The sale of artists’ film and video as limited editions on the art market is an increasingly dominant form of distribution, displacing both the rental model of the co-ops and the sale of uneditioned works. The widespread espousal of editioning represents a reining in of the inherent reproducibility of the moving image and its wholesale recuperation into the symbolic economy it once compromised, that of the unique work of art. The rise of this model has provoked considerable controversy. For some, its artificial scarcity goes against the inherent qualities of the medium and betrays promises of access and democratization; for others, it represents the only way film and video will be taken seriously by museums and the most viable economic model to support the livelihood of artists.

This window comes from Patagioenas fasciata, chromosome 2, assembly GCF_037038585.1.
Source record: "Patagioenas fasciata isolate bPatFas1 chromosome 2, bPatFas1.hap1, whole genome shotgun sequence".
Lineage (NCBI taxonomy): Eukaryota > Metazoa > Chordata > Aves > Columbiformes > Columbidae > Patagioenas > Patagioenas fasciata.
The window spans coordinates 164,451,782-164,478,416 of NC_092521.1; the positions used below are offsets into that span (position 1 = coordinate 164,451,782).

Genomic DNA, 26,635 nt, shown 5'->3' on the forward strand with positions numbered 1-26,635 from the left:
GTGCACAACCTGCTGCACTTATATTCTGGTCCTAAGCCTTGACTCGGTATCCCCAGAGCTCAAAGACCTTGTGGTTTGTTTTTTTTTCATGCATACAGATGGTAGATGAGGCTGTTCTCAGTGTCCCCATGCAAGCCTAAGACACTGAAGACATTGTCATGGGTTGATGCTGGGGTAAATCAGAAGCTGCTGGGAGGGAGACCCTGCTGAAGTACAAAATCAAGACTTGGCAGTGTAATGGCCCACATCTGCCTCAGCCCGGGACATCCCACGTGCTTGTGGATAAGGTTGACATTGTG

Influenced by the practices of late nineteenth-century printmaking, the idea of selling artists’ films as limited editions arises in the early 1930s but remains unrealised at that time. Throughout most of the twentieth century, attempts to edition film and video consistently failed to achieve market viability. This changes in the 1990s, when a number of factors align to make such a model of distribution not only possible, but increasingly preferred. This talk unfolds this history, proposing an account of the reasons behind the increasing adoption of the limited edition over the past twenty years, and explores what implications this development has for the distribution and acquisition of film and video today.